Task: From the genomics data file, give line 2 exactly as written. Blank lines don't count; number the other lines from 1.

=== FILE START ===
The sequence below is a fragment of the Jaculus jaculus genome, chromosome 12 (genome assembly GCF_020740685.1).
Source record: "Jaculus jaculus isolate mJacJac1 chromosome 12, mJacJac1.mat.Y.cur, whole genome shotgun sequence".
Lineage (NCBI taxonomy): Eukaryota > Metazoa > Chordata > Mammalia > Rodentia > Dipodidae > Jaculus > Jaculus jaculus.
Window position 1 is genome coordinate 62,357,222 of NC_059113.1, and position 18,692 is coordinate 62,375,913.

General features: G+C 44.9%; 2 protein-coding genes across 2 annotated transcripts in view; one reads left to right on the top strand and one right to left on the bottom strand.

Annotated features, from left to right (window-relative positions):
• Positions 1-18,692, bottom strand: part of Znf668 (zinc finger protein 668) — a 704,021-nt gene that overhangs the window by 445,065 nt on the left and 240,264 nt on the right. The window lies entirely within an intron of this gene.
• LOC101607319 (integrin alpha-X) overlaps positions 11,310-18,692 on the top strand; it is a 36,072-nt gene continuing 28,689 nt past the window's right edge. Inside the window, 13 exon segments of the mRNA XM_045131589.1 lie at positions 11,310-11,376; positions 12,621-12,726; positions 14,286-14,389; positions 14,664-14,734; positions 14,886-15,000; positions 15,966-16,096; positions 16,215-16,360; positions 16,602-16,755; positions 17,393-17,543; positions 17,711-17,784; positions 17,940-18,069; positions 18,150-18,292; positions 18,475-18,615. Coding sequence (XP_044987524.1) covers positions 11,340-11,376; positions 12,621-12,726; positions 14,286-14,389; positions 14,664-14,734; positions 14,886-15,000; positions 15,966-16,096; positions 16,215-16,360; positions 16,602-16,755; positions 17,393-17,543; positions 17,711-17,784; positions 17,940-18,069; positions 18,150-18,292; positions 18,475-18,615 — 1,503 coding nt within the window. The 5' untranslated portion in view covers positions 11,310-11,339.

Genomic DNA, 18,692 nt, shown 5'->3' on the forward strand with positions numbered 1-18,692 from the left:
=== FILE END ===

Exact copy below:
Source record: "Jaculus jaculus isolate mJacJac1 chromosome 12, mJacJac1.mat.Y.cur, whole genome shotgun sequence".